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Computer Brain Training Exercise May Reduce Risk of Dementia by 29%, says Study

A computer brain training exercise designed to improve the speed and accuracy of visual attention can help seniors reduce risk of dementia by nearly a third

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Computer Brain Training
Computer Brain Training may reduce risk of dementia. Pixabay.
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New York, Nov 18: A computer brain training exercise designed to improve the speed and accuracy of visual attention can help seniors reduce risk of dementia by nearly a third, suggest results of a 10-year study.

This exercise is known as “speed of processing training”, “useful field of view training”, or “UFOV training.

“Speed of processing computer brain training resulted in decreased risk of dementia across the 10-year period of, on average, 29 per cent as compared to the control,” said lead study author Jerri Edwards from University of South Florida in the US.

“When we examined the dose-response, we found that those who trained more received more protective benefit,” Edwards added.

The study, published in the journal Alzheimer’s & Dementia: Translational Research & Clinical Interventions, enrolled 2,802 healthy older adults in the US and followed them as they aged from an average of 74 to 84 years.

Participants were divided into a control group or one of three intervention arms using different types of cognitive training.

One group received instruction on memory strategies and another group received instruction on reasoning strategies. The third group received individualised computerised speed of processing training.

Researchers found no significant difference in risk of dementia for the strategy-based memory or reasoning training groups, as compared to the control group.

However, as compared to the control group, the computerised speed training group showed significantly less risk of dementia — averaging a 29 per cent risk reduction.

When reviewing the impact of each computerised speed training session completed, researchers found those who completed more sessions had lower risk.

The computerised speed training task or the computer brain training exercise was designed to improve the speed and accuracy of visual attention, including both divided and selective attention exercises.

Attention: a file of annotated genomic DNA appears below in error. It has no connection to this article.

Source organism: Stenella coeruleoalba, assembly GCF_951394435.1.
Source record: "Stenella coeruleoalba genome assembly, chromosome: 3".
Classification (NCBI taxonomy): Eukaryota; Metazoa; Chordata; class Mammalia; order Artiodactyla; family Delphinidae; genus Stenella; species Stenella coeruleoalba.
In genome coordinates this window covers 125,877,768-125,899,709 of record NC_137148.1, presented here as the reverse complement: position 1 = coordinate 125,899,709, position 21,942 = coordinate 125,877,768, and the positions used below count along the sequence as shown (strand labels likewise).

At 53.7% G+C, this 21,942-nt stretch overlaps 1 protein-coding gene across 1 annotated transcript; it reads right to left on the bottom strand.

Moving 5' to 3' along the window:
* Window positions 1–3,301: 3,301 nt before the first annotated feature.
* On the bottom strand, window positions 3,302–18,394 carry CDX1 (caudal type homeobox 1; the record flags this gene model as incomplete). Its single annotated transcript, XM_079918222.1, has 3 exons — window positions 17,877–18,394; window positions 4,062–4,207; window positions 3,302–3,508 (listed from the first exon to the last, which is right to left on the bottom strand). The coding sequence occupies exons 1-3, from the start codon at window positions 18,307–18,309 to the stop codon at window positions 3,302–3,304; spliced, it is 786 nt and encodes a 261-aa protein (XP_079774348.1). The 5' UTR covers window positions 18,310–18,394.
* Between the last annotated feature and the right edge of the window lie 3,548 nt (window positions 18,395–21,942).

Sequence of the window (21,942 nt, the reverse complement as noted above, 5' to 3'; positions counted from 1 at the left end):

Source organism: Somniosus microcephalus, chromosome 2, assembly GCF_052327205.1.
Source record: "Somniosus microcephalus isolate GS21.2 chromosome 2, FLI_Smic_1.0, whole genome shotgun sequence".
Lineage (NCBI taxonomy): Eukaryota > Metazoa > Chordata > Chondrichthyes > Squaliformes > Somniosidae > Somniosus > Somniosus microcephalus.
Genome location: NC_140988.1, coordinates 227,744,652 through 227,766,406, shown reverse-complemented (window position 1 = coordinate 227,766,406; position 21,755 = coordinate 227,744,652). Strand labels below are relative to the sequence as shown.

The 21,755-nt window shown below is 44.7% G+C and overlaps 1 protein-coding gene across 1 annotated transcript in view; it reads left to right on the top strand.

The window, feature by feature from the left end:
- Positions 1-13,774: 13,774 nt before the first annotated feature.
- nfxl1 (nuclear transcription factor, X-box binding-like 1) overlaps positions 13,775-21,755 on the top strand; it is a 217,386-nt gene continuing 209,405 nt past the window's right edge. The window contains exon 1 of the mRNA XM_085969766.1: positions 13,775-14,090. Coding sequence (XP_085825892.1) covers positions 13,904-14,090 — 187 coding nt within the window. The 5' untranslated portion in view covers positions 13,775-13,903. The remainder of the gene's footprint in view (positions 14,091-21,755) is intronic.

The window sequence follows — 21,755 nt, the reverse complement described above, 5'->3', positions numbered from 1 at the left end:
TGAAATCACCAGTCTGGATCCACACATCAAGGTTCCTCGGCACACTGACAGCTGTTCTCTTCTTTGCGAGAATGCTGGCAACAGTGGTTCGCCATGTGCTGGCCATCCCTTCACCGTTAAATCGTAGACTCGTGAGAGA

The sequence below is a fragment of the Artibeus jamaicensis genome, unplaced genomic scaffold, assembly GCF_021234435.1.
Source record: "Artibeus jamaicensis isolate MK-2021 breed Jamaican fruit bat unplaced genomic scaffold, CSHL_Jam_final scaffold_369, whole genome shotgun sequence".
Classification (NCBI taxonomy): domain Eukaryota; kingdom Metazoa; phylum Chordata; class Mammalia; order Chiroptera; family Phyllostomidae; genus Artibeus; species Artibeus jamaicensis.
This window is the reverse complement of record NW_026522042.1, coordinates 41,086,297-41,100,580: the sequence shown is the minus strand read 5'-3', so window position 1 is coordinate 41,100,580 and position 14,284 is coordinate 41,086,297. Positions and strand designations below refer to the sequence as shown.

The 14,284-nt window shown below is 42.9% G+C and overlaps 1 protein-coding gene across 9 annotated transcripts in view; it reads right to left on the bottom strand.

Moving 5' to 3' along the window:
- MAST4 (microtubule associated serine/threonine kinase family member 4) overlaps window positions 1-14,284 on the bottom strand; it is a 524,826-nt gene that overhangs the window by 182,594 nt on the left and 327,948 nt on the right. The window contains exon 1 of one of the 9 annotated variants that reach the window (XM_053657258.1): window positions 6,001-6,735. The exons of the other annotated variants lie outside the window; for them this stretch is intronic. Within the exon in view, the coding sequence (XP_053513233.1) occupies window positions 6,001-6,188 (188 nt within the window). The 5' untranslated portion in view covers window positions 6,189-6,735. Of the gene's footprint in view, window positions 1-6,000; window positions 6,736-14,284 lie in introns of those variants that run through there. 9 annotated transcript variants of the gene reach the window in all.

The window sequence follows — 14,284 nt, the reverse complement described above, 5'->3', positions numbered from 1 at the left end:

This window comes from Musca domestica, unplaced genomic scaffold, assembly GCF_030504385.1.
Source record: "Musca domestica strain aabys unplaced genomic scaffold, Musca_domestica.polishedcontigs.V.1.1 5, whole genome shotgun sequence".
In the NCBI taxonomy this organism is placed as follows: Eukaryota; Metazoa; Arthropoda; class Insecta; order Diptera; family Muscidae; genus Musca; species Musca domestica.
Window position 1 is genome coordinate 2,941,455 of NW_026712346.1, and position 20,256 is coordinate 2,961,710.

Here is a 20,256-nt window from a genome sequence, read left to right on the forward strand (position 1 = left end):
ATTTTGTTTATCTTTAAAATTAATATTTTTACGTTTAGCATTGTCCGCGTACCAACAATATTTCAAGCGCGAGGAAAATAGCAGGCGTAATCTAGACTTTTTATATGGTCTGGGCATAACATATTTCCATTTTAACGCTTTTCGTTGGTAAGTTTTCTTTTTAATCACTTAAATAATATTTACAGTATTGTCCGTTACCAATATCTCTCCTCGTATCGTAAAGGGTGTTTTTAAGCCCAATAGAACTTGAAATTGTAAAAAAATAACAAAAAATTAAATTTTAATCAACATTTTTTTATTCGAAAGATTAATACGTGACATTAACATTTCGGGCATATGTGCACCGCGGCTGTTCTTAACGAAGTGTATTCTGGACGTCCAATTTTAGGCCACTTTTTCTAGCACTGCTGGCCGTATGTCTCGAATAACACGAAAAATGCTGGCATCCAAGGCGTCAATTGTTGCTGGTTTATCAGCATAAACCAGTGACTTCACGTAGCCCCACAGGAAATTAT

The computer brain training exercise was developed by Karlene Ball of the University of Alabama Birmingham and Dan Roenker of Western Kentucky University – both in the US. (IANS)

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Regular Exercise Removes Toxic Proteins in Muscle Cells

After inducing sciatic nerve injury on the rats, the researchers prepared them for surgery

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Exercise may cut the risk of stroke in menopausal women. Pixabay

Regular exercise helps in removing toxic proteins in muscle cells that can lead to atrophy and muscle weakness, says a new study.

The study, published in the journal Scientific Reports, showed that the lack of muscle stimulus results in a build-up of inadequately processed proteins in muscle cells.

“Daily exercise sensitises the autophagic system, facilitating the elimination of proteins and organelles that aren’t functional in the muscles,” said one of the researchers, Julio Cesar Batista Ferreira, Assistant Professor at University of Sao Paulo in Brazil.

“Removal of these dysfunctional components is very important; when they accumulate, they become toxic and contribute to muscle cell impairment and death.”

Muscle weakness or wasting is a typical muscle dysfunction condition that affects the elderly or individuals suffering from sciatic nerve injury, something usually seen in bedridden patients or workers who spend long hours sitting.

Sciatic nerve injury is a painful injury from your lower back into the back or side or your legs.

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Representational image. Pixabay

The study was conducted on rats with induced sciatic nerve injury.

The pain sciatic nerve injury causes prevents an individual from using the affected leg, and eventually the muscles concerned weaken and atrophy.

After inducing sciatic nerve injury on the rats, the researchers prepared them for surgery.

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Before the surgical procedure, the rats were divided into two groups. One remained sedentary, and the other was given exercise training that consisted of running at 60 per cent of maximum aerobic capacity for an hour a day, five days a week.

After four weeks of exercise training, the surgery was performed, and the muscular dysfunction induced by sciatic nerve injury was found to be less aggressive in the aerobic exercise group than in the sedentary group. (IANS)